Bwindi impenetrable national park lies to the southwestern part of Uganda on the peripheral of Albertine Rift which is the section of the Great Rift Valley. Its altitude ranges from 1190 to 2607 metres above sea level and more than have of the park at around 60% has an elevation of over 2000 metres which is 6600 feet. Rwamunyonyi hill on the eastern edge has the highest elevation of the park. This is a UNESCO – World heritage site with over 330 square kilometres of jungle forests with exclusive montane and lowland forest that is accessible only on foot.

The hillsides are covered by mist and blanketed by one of Uganda’s oldest and most biologically diverse rainforests that date back over 25,000 years and boasts of over 400 plant species. This is the genuine tropical rainforest that is one of a kind spreading across the steep y landscape and valleys of east Africa and central Africa. This is one of the richest ecosystems of Africa with diversity in species having been names depicting dark place equated to its thick and impenetrable nature of the packed rain forests.

Bwindi impenetrable park is home to 120 species of mammals, about 350 bird species, 220 species of butterflies, 27 species of frogs, chameleons, geckos and many endangered species. Bwindi is rich with flora with more that 1000 flowering plant species comprising of 163 tree species and 104 species of ferns. The northern sector which has the lowest altitude is rich in brown mahogany among other few that are endangered species.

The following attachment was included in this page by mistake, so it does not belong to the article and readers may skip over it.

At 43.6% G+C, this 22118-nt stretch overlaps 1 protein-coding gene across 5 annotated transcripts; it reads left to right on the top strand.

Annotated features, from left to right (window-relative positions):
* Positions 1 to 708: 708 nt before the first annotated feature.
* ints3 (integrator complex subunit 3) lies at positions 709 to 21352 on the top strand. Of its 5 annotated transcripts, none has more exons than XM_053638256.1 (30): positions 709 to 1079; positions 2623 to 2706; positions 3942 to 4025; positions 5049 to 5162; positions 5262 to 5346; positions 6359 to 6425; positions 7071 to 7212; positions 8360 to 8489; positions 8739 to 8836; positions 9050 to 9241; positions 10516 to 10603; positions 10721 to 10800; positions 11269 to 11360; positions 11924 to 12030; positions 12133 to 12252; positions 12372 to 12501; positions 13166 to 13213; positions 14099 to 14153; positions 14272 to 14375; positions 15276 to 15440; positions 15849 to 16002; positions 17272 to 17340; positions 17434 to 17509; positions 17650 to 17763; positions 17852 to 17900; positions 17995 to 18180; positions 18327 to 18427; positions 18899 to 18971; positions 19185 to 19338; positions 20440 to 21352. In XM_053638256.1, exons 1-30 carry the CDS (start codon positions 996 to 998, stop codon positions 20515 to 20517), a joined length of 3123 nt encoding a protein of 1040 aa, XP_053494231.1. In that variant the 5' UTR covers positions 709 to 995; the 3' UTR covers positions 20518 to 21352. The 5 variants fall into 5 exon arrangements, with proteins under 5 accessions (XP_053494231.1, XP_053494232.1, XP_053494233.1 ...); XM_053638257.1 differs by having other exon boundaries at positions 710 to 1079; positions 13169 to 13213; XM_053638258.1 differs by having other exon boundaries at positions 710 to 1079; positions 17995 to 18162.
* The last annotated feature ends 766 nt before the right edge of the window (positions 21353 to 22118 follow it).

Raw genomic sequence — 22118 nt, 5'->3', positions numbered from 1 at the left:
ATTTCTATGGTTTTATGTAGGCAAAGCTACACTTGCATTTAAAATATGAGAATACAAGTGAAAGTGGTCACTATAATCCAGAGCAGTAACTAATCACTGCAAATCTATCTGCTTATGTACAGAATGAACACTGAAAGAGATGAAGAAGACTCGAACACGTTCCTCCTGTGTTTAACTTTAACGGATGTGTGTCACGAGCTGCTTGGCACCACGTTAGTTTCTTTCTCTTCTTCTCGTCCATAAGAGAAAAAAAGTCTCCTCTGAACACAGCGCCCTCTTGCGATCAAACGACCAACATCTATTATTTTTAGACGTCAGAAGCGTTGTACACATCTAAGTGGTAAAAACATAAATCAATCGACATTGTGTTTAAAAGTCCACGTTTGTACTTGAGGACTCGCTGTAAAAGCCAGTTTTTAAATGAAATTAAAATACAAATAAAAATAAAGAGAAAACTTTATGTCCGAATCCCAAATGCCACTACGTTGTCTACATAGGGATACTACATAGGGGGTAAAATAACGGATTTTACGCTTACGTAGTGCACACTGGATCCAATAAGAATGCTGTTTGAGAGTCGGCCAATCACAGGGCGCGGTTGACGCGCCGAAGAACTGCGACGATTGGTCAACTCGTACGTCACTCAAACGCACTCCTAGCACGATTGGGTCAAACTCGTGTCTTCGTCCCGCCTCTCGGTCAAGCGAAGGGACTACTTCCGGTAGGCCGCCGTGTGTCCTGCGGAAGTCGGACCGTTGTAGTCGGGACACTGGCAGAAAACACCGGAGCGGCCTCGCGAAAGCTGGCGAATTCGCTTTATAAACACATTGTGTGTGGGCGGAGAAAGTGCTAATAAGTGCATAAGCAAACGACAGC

Bwindi is one of the most spectacular rain forests in Africa in the of mammal diversity, supporting at least 120 known species. It contains about half of the world’s mountain gorillas (Gorilla beringei beringei; IUCN category ‘Endangered’.

It is also a special habitat for 11 species of primates, the most attraction that include Chimpanzee, the monkey varieties. The globally threatened primate is the Eastern Chimpanzee (Pan troglodytes schweinfurthi; Endangered). Bwindi also hosts Blue Monkey (Cercopithecus mitis), Red-tailed Monkey (Cercopithecus ascanius), Black and White Colobus Monkeys (Colobus guereza), and olive baboon. Specially, Bwindi is home to 360 Gorilla gorilla beringei*, a half of the total remaining world population. Mammals count only 30 (buffaloes, leopards, elephants).
The adjacent towns of Buhoma and Nkuringo both provides comfort stay in luxury lodges, rustic bandas and budget campsites, as well as modern restaurants, craft stalls and guiding services.

Activities

  • While in Bwindi you can do Mountain biking that follows a well-maintained trail from the park headquarters at Buhoma to the Ivi River. Along this 13km trail you may see wildlife such as bushbucks, black-and-white colobus and red-tailed monkeys. This is also suits the birdwatchers as the varied habitats of forest means its ideal for a variety of birds with 350 species recorded including 23 endemics (90% of all Albertine Rift endemics)
  • It is a humbling experience to stand just meters from Chimpanzee as they eat rest, play and bond with their young. Follow the mountain gorillas as they range freely in the impenetrable forest, and discover their gorgeous natural habitat and the many species they share it with.
  • With six main nature trails in Buhoma for those who wish to explore the “impenetrable forest”, including waterfall walks, forest walks, primate encounters, mountain views and impressive birdlife.
  • There is also an opportunity to come close to the culture of the local Bakiga and Batwa communities through village walks, blacksmith visits, craft shops and vibrant dances
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